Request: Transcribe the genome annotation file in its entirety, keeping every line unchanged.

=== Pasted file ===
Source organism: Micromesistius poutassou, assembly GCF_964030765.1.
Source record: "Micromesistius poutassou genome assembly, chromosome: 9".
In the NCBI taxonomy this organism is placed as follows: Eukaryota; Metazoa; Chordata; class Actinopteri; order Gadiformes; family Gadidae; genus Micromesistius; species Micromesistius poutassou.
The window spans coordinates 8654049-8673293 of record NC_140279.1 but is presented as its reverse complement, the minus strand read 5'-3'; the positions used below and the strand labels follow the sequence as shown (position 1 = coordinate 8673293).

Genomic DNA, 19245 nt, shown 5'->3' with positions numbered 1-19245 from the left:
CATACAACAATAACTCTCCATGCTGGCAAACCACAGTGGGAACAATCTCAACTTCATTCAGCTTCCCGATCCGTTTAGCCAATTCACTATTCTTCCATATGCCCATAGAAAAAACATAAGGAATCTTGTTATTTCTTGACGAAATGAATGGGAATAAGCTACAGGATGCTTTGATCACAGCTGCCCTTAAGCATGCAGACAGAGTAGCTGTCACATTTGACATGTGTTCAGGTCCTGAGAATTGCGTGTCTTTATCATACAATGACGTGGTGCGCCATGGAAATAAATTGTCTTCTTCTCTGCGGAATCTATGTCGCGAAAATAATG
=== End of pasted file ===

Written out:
Source organism: Micromesistius poutassou, assembly GCF_964030765.1.
Source record: "Micromesistius poutassou genome assembly, chromosome: 9".
In the NCBI taxonomy this organism is placed as follows: Eukaryota; Metazoa; Chordata; class Actinopteri; order Gadiformes; family Gadidae; genus Micromesistius; species Micromesistius poutassou.
The window spans coordinates 8654049-8673293 of record NC_140279.1 but is presented as its reverse complement, the minus strand read 5'-3'; the positions used below and the strand labels follow the sequence as shown (position 1 = coordinate 8673293).

Genomic DNA, 19245 nt, shown 5'->3' with positions numbered 1-19245 from the left:
CATACAACAATAACTCTCCATGCTGGCAAACCACAGTGGGAACAATCTCAACTTCATTCAGCTTCCCGATCCGTTTAGCCAATTCACTATTCTTCCATATGCCCATAGAAAAAACATAAGGAATCTTGTTATTTCTTGACGAAATGAATGGGAATAAGCTACAGGATGCTTTGATCACAGCTGCCCTTAAGCATGCAGACAGAGTAGCTGTCACATTTGACATGTGTTCAGGTCCTGAGAATTGCGTGTCTTTATCATACAATGACGTGGTGCGCCATGGAAATAAATTGTCTTCTTCTCTGCGGAATCTATGTCGCGAAAATAATG